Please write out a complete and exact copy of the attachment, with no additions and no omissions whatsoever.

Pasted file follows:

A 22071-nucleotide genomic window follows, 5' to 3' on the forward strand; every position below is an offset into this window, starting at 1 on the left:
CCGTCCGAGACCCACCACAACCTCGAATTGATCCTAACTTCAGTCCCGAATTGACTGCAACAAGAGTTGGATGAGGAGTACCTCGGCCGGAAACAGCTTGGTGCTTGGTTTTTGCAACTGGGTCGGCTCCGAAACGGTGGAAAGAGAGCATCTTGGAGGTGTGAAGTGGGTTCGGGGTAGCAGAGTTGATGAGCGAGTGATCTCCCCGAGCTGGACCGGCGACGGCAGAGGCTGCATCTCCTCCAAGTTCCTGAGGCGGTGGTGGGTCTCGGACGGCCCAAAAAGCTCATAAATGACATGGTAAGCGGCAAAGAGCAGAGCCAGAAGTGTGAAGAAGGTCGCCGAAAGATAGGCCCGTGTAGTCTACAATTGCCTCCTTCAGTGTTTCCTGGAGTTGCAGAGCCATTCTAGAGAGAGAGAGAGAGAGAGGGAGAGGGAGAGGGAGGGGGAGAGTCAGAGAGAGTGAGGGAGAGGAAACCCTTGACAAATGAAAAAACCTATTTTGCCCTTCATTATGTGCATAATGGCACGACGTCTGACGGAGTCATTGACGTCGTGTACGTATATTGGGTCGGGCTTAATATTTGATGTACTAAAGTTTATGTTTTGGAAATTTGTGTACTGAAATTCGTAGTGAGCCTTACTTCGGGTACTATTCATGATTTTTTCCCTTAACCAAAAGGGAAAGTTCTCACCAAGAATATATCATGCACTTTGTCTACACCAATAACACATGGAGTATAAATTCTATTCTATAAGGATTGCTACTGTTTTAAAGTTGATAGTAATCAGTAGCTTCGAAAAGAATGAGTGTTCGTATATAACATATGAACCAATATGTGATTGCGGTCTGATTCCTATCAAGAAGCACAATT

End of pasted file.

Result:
A 22071-nucleotide genomic window follows, 5' to 3' on the forward strand; every position below is an offset into this window, starting at 1 on the left:
CCGTCCGAGACCCACCACAACCTCGAATTGATCCTAACTTCAGTCCCGAATTGACTGCAACAAGAGTTGGATGAGGAGTACCTCGGCCGGAAACAGCTTGGTGCTTGGTTTTTGCAACTGGGTCGGCTCCGAAACGGTGGAAAGAGAGCATCTTGGAGGTGTGAAGTGGGTTCGGGGTAGCAGAGTTGATGAGCGAGTGATCTCCCCGAGCTGGACCGGCGACGGCAGAGGCTGCATCTCCTCCAAGTTCCTGAGGCGGTGGTGGGTCTCGGACGGCCCAAAAAGCTCATAAATGACATGGTAAGCGGCAAAGAGCAGAGCCAGAAGTGTGAAGAAGGTCGCCGAAAGATAGGCCCGTGTAGTCTACAATTGCCTCCTTCAGTGTTTCCTGGAGTTGCAGAGCCATTCTAGAGAGAGAGAGAGAGAGAGGGAGAGGGAGAGGGAGGGGGAGAGTCAGAGAGAGTGAGGGAGAGGAAACCCTTGACAAATGAAAAAACCTATTTTGCCCTTCATTATGTGCATAATGGCACGACGTCTGACGGAGTCATTGACGTCGTGTACGTATATTGGGTCGGGCTTAATATTTGATGTACTAAAGTTTATGTTTTGGAAATTTGTGTACTGAAATTCGTAGTGAGCCTTACTTCGGGTACTATTCATGATTTTTTCCCTTAACCAAAAGGGAAAGTTCTCACCAAGAATATATCATGCACTTTGTCTACACCAATAACACATGGAGTATAAATTCTATTCTATAAGGATTGCTACTGTTTTAAAGTTGATAGTAATCAGTAGCTTCGAAAAGAATGAGTGTTCGTATATAACATATGAACCAATATGTGATTGCGGTCTGATTCCTATCAAGAAGCACAATT